According to court documents in the New York case, between December 2014 and March 2015, Sky, an excavation subcontractor, and Harco, a general contractor, managed and oversaw construction work the site of a future retail store in the Meatpacking District.

During that period, Cueva and Prestia were responsible for ensuring workers’ safety and observing basic safety precautions at the development site, the prosecutors said.

Federal and city safety regulations require all excavations deeper than five feet to be fortified in order to protect workers from cave-ins before permanent support systems can be implemented.  

However, in this case, the trenches were as deep as 14 feet and lacked any fortification or shoring, prosecutors allege.

For several months, the managers were given warnings from private inspectors regarding the unsafe conditions at the site, but they did nothing, according to prosecutors.

Fatal Incident

On the morning of the fatal collapse, a private inspector reportedly noticed that a seven-foot-deep trench was unprotected, authorities said.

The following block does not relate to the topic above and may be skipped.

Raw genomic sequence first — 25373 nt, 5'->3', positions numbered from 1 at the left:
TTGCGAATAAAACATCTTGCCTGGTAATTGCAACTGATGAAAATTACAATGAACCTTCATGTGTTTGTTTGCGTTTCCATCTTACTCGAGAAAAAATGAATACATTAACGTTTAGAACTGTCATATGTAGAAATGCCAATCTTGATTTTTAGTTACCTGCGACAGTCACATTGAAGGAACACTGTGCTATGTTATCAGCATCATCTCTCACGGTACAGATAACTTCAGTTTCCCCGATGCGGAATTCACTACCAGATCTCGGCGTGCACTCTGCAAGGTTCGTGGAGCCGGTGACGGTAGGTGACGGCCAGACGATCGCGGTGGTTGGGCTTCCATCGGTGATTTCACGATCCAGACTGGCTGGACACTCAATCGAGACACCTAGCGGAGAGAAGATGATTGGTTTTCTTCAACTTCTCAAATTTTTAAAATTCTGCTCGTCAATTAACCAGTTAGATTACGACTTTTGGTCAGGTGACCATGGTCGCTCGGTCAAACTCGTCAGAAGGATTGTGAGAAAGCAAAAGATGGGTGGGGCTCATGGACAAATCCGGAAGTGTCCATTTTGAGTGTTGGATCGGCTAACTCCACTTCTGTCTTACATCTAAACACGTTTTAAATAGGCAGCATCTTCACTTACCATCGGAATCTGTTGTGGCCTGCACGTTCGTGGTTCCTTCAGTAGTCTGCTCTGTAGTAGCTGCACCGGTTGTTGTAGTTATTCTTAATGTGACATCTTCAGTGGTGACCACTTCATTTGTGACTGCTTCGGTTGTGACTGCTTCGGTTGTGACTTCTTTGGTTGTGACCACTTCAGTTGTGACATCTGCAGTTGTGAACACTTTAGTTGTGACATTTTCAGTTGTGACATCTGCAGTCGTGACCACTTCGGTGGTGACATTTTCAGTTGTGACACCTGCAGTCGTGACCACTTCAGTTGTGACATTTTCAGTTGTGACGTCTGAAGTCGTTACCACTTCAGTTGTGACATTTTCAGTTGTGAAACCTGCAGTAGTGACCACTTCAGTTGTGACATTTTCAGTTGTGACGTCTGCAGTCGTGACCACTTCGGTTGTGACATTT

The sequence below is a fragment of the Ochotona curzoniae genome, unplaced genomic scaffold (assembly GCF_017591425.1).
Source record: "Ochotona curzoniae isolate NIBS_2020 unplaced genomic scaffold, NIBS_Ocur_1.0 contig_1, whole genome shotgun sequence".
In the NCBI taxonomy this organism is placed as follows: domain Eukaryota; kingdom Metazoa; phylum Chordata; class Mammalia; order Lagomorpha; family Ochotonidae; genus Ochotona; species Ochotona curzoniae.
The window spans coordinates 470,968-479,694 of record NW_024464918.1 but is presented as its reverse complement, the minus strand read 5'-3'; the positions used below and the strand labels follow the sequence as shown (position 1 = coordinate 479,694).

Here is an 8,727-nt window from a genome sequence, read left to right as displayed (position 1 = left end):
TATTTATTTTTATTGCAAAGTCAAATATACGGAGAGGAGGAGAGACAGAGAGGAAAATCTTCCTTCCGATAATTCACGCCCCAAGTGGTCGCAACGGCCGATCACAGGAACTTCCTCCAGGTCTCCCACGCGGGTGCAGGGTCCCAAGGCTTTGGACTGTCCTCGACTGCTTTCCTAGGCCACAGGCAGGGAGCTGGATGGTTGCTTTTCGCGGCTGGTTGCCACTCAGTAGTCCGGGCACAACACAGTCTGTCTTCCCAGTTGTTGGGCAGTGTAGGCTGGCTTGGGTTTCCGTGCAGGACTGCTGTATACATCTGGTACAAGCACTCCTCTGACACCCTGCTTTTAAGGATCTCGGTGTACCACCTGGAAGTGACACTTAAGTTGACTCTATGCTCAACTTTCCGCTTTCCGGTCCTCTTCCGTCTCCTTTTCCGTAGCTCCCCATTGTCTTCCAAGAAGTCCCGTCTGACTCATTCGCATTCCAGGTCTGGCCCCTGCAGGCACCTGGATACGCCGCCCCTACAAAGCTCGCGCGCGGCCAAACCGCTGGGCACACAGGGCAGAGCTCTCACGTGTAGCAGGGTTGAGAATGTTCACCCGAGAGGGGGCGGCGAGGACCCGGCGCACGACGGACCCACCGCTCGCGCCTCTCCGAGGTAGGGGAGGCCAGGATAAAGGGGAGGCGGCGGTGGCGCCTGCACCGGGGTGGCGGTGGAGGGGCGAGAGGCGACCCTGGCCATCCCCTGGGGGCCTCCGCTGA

The inspector was said to have alerted Prestia and Cueva that no workers should be allowed to enter the trench while the sides were unfortified. However, less than an hour later, the inspector observed four workers inside the trench that had reached approximately 13 feet in depth, prosecutors allege.

Manhattan District Attorney's Office

Federal and city safety regulations require all excavations deeper than five feet to be fortified in order to protect workers from cave-ins before permanent support systems can be implemented.

About an hour later, Prestia allegedly instructed the workers, in English, to get out of the pit. The workers who spoke primarily Spanish remained in the trench, however.